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inverse tan[tan(6pi/7)]
i need an exact answer using pi as needed. can someone explain to me how to solve this?
 one year ago
 one year ago
inverse tan[tan(6pi/7)] i need an exact answer using pi as needed. can someone explain to me how to solve this?
 one year ago
 one year ago

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mathteacher1729Best ResponseYou've already chosen the best response.0
Sorry I mean \[\huge \arctan\left( \tan (6\pi/7) \right) \] or \[\huge \tan^{1}\left( \tan (6\pi/7) \right) \]
 one year ago

ashleedean12Best ResponseYou've already chosen the best response.0
\[\tan^{1} [\tan (6\pi/7)]\]
 one year ago

mathteacher1729Best ResponseYou've already chosen the best response.0
What do you know about inverse functions? (they're super important to answering this question).
 one year ago

ashleedean12Best ResponseYou've already chosen the best response.0
um i know how to put them in my calculator and that they have restrictions this particular one the answer must be in either quadrant 1 or 4...
 one year ago

mathteacher1729Best ResponseYou've already chosen the best response.0
The key is that an inverse function "undoes" a function. arctan ( tan ( stuff ) ) = stuff and tan ( arctan ( stuff ) ) = stuff (assuming domains and ranges are valid) also \(\large \arctan(x) = \tan^{1}(x) \) it's just notation. They mean the same exact thing.
 one year ago

ashleedean12Best ResponseYou've already chosen the best response.0
so would the answer just be 6pi/7 since the inverse tan would undo tan?
 one year ago

ashleedean12Best ResponseYou've already chosen the best response.0
thanks (: does that apply to any function that has the inverse of the same function on the outside?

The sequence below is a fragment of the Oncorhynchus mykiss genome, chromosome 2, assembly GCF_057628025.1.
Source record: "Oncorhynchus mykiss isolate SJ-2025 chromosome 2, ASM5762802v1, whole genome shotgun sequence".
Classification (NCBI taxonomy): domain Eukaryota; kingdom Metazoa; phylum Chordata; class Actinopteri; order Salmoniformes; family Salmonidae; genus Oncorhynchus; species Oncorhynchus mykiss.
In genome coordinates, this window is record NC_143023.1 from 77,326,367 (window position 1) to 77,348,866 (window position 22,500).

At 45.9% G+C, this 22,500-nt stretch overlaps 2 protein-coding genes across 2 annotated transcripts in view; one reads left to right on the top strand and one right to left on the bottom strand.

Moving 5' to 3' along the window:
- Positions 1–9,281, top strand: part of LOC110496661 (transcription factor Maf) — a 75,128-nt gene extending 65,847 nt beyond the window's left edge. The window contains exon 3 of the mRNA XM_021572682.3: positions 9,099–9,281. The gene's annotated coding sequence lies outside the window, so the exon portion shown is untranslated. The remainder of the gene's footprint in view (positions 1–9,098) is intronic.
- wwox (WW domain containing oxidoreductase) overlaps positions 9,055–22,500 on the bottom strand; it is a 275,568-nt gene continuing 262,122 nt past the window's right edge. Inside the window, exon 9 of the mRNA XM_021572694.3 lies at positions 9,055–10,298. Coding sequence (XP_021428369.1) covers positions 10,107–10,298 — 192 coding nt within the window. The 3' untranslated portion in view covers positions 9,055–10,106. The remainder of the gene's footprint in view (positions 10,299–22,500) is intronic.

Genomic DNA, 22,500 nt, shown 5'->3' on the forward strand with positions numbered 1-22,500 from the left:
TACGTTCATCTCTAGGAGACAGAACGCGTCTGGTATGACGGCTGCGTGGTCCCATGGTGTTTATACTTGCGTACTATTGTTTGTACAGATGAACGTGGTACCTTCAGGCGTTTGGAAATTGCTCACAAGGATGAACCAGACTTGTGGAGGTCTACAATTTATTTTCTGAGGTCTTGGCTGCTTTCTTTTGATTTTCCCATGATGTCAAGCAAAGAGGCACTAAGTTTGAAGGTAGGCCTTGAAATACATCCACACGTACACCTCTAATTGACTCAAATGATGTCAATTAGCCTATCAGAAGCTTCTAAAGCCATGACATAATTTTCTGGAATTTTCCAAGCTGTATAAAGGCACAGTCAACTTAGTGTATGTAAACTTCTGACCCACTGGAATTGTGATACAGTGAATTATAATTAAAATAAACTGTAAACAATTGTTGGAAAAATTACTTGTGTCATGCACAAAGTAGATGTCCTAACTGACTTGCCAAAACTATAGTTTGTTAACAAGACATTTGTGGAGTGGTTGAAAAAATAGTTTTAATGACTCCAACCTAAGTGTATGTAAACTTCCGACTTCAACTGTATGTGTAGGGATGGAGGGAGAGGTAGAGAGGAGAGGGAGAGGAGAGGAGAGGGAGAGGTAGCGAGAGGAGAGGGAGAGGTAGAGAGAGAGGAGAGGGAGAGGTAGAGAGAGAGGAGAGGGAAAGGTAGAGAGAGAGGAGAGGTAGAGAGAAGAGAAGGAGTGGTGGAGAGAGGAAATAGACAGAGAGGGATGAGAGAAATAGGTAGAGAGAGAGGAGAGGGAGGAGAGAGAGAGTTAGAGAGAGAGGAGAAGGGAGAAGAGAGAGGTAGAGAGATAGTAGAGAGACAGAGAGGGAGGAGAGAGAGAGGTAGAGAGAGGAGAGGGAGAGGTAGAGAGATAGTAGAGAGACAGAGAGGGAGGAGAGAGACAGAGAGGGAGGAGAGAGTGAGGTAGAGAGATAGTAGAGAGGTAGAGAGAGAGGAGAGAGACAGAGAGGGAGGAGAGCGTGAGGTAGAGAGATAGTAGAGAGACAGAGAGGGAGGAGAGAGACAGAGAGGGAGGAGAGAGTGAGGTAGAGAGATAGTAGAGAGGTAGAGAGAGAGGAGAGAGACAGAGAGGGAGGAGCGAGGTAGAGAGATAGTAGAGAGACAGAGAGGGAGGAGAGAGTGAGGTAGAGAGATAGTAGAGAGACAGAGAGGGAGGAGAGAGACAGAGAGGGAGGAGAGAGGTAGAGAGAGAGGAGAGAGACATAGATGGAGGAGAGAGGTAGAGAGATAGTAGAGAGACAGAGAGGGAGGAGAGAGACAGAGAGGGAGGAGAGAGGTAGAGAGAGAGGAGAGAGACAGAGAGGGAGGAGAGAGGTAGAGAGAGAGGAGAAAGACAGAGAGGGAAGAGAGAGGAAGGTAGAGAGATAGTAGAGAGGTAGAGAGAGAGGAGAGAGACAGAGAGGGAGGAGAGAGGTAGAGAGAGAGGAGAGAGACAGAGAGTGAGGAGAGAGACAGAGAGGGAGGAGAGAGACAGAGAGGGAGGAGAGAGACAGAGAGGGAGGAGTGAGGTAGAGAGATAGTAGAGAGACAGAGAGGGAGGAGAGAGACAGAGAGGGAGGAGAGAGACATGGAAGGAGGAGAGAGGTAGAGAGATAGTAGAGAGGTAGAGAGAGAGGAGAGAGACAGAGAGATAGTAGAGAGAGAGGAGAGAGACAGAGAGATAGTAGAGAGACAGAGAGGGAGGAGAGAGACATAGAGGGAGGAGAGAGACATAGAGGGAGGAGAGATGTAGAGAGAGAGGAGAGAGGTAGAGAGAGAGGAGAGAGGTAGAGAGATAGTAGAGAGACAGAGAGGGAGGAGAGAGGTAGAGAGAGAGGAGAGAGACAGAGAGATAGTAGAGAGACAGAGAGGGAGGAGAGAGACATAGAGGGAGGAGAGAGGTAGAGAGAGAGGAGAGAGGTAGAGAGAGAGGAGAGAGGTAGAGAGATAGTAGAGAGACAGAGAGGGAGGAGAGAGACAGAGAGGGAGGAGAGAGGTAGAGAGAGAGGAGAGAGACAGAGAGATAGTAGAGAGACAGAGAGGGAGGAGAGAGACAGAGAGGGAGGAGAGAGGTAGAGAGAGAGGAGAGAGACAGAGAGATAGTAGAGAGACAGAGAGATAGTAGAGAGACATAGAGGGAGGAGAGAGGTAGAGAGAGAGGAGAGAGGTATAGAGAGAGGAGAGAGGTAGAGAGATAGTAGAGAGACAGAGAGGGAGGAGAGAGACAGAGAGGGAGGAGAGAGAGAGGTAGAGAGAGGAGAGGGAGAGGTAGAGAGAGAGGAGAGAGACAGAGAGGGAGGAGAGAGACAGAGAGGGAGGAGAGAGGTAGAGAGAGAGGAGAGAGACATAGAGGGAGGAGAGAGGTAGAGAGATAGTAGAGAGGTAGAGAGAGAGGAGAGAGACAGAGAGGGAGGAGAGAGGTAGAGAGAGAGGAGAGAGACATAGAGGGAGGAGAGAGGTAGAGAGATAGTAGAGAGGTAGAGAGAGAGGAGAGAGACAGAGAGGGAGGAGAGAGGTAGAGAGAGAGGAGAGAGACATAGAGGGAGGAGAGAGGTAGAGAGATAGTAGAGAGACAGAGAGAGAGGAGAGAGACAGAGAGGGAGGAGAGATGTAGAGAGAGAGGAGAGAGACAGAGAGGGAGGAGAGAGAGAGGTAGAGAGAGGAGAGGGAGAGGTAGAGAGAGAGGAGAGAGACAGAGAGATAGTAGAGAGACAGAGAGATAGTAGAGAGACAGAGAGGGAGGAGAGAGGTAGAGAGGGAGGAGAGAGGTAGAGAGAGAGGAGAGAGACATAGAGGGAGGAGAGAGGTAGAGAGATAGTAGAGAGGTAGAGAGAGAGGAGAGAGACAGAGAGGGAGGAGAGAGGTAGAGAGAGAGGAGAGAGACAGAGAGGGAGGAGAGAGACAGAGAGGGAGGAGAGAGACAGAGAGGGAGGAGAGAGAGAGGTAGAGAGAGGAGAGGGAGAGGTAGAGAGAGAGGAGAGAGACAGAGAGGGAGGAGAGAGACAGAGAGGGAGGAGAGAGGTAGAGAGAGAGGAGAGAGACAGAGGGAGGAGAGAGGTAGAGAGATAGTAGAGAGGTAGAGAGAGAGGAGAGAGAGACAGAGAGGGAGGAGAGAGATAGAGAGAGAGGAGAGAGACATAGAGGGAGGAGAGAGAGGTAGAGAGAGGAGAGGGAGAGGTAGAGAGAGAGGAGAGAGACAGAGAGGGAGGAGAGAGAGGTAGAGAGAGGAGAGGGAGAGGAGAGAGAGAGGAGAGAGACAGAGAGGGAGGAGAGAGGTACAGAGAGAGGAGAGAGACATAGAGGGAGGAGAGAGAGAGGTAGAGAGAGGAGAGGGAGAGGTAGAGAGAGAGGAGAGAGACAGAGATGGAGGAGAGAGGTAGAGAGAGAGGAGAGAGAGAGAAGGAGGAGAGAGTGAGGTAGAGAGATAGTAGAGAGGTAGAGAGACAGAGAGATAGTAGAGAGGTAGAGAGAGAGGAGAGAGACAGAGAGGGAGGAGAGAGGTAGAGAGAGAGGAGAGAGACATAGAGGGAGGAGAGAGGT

one year ago

mathteacher1729Best ResponseYou've already chosen the best response.0
6pi/7 or pi/7, they are the same thing. And yes, inverse function ( function ( stuff ) ) = stuff function ( inverse function ( stuff ) ) = stuff Inverse functions and functions "undo" each other. That's glossing over a lot of details, but that's the big idea. :)
 one year ago

ashleedean12Best ResponseYou've already chosen the best response.0
what if it was something like \[\tan [\tan^{1}(\pi/10)] \]
 one year ago

ashleedean12Best ResponseYou've already chosen the best response.0
the simplified version of 6pi/7 would be just pi/7 ?
 one year ago

phiBest ResponseYou've already chosen the best response.1
yes, pi/10 you can check with your calculator tan^1 (pi/10) you are treating pi/10 as a number not as an angle.
 one year ago

phiBest ResponseYou've already chosen the best response.1
the simplified version of 6pi/7 would be just pi/7 ? I would not say "simplified" If you mean Is pi/7 the "reference angle" of 6pi/7, that is true
 one year ago

ashleedean12Best ResponseYou've already chosen the best response.0
the problem says simplify and use pi as needed..
 one year ago

phiBest ResponseYou've already chosen the best response.1
In that case, the answer is 6 pi/7 (about 154.29º)
 one year ago

phiBest ResponseYou've already chosen the best response.1
unless they want the answer between pi/2 and pi/2 in which case they want pi/7 (see math teacher's post)
 one year ago

ashleedean12Best ResponseYou've already chosen the best response.0
ok thank you sooo much ! i have test on this tomorrow and i had no clue how to do it! you are a lifesaver!
 one year ago
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